Hello Fellow Irish and Irish For the Day,
How do I describe a St. Patrick’s Day in Cloverdale? The word Crusade comes to mind. St. Patrick’s Day provides the backdrop for a modern crusade waged by the Catholics of Cloverdale against the wolfs that have infiltrated their ranks and stolen good Catholic lambs away from salvation. The wolfs in the flock are identified as the Protestants, Evangelicals, Adventists, Jehovah's Witnesses and of course Mormons. Just like St. Patrick brought Christianity to Ireland, the Catholics of Cloverdale seek to use this Irish holiday to reestablish the Universal Church in Cloverdale and to remind the community that the road to heaven lies through Rome. This battle for the hearts and souls of our village is fought gently, behind green banners, bagpipes, a parade and a church fair at St. Bartholomew's School. The goal is to lure the former Catholics into the sanctuary with food and drink and then remind them of what they rish by not returning to the fold. Another goal of the St. Patrick’s Day Festival is to communicate to the heathen (never been Catholic). They hope to present a faith rich in history and tradition as an alternative to the informal Christianity introduced in the Reformation.
Green banners are hung up and down the High Street at the beginning of March announcing the St. Patrick’s Day Festival. Poster are placed in shop windows listing the day’s events, times and locations. The children of St. Bartholomew’s School canvas their neighbors with flyers. Tickets to the Irish Feast in the school’s gym are sold at a very nominal price easily affordable to those with large families.
On St. Patrick’s Day the events begin with an all you can eat Irish breakfast of sausage, potato, and egg (beans on toast is an optional menu choice for those that find chewing difficult) held in Cloverdale’s Park Pavilion. The Parish Priest blesses the food and the hands that prepared it. He also consecrates the village for missionary work and conversion. At 9:00 A.M. the parade begins at St. Bartholomew’s School. The Bishop is traditionally the Grand Marshall, leading the parade in a green car. His Grace is followed by the Lord Mayor. The teaching nuns of the Holy Order of the Sisters of Ever Increasing Hope come next dancing an Irish jig with a few of their more more talented students. Irish dancing requires some athletic ability with the flexibility in the legs for nearly impossible kicks. The older nuns, to feeble to walk, sit in the back of a pick up truck and toss green salt water taffy wrapped in bible verses into the crowd. The older students walk alongside the cars passing out missionary pamphlets written by the Jesuits. The back of each pamphlet is stamped with the local Priest’s name and the daily times for Mass.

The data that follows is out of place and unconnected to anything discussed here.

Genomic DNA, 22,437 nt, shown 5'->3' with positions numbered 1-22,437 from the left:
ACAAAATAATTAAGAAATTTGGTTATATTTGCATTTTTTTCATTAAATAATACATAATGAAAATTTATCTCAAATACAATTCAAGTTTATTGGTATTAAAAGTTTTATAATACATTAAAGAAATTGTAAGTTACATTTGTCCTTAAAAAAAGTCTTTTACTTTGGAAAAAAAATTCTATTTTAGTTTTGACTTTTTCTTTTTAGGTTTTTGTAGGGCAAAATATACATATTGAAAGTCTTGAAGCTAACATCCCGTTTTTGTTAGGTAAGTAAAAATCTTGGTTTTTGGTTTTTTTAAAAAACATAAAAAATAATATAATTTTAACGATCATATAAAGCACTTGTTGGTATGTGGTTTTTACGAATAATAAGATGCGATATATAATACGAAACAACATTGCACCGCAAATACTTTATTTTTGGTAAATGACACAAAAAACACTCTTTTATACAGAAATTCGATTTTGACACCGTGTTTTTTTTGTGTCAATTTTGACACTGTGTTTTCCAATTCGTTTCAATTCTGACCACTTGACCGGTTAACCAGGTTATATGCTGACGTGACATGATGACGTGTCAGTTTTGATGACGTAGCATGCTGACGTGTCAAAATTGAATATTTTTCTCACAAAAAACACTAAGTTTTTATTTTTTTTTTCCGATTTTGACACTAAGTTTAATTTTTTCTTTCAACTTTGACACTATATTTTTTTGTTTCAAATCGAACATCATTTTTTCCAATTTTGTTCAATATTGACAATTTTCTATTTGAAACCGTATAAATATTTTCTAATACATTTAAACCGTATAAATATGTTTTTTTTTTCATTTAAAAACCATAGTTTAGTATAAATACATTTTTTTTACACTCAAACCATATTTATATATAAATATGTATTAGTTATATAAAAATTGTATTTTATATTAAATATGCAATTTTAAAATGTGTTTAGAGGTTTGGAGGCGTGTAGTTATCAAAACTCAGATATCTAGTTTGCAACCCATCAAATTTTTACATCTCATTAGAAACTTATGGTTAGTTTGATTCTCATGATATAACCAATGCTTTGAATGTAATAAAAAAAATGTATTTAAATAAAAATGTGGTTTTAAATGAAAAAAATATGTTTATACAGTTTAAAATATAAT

After the parade, the village is invited to the church fair and indoor carnival. Admission is free to anyone wearing green. The fair is good for an hour or so’s entertainment. Usually once you’ve played a few rounds of Bingo, dunked for apples, eaten enough cotton candy to turn your stomach pink and dunked a priest ot two you’ve hand enough for the afternoon.
The Music for the St. Patrick's Feast is Provided by the Leprechauns.Later in the evening many villagers return to St. Bartholomew’s for the St. Patrick’s Feast. Admittance is granted to those that purchased tickets from the door to door sales carried out by the school’s primary school children. The menu is kept simple consisting of fresh rolls, Irish Stew, an assortment of Irish desserts and of course to wash it all down - the Irish Ale, which never stops flowing. By the end of the night your seeing green - a sort of sea sick green - but green nevertheless.
They play well when they're sober.
They play well when they're sober.
Friends, St. Patrick’s Day in Cloverdale is something not to be missed. You get to sample an Irish breakfast, enjoy a nearly forgettable parade, stomach the screeching of the bagpipes, and consume an Irish Stew of green gravy dotted with green food colored mystery meat, carrots, potatoes and everything else found in the school’s freezer that was past its sell by date. The Catholics get you for one day of the year. That seems to please them and for that, St. Patrick’s Day serves its purpose.
Have A Great Day,